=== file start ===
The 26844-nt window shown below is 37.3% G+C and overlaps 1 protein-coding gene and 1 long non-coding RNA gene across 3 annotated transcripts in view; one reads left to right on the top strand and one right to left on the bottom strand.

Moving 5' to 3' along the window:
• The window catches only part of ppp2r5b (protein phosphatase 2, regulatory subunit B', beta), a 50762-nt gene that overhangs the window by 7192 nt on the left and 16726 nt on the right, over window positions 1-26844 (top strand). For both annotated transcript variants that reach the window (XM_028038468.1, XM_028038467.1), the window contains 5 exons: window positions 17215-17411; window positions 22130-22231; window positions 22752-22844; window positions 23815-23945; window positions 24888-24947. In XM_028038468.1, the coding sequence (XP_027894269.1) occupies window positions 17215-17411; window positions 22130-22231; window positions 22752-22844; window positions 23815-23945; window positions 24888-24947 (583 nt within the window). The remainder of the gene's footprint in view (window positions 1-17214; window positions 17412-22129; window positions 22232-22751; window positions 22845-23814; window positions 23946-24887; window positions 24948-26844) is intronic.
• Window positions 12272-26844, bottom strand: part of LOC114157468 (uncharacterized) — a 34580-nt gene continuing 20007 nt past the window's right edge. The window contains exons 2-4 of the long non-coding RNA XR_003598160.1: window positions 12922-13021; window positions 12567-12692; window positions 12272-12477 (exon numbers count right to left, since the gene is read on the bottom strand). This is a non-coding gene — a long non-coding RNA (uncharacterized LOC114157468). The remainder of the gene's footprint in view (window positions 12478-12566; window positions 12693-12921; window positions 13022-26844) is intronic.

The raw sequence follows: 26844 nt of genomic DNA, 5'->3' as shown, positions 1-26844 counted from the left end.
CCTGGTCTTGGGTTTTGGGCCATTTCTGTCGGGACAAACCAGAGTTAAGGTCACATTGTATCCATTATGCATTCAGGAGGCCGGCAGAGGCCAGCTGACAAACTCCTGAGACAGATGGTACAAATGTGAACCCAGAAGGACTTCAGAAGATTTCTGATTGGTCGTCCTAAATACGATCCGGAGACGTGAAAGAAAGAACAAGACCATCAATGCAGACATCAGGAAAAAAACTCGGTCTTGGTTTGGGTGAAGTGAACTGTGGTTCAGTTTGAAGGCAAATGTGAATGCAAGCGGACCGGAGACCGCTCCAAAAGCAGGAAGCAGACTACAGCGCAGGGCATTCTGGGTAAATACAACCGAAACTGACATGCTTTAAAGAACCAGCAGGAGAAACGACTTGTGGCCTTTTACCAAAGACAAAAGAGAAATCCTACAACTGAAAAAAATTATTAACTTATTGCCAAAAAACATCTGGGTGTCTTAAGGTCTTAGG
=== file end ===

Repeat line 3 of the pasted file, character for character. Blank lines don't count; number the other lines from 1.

• The window catches only part of ppp2r5b (protein phosphatase 2, regulatory subunit B', beta), a 50762-nt gene that overhangs the window by 7192 nt on the left and 16726 nt on the right, over window positions 1-26844 (top strand). For both annotated transcript variants that reach the window (XM_028038468.1, XM_028038467.1), the window contains 5 exons: window positions 17215-17411; window positions 22130-22231; window positions 22752-22844; window positions 23815-23945; window positions 24888-24947. In XM_028038468.1, the coding sequence (XP_027894269.1) occupies window positions 17215-17411; window positions 22130-22231; window positions 22752-22844; window positions 23815-23945; window positions 24888-24947 (583 nt within the window). The remainder of the gene's footprint in view (window positions 1-17214; window positions 17412-22129; window positions 22232-22751; window positions 22845-23814; window positions 23946-24887; window positions 24948-26844) is intronic.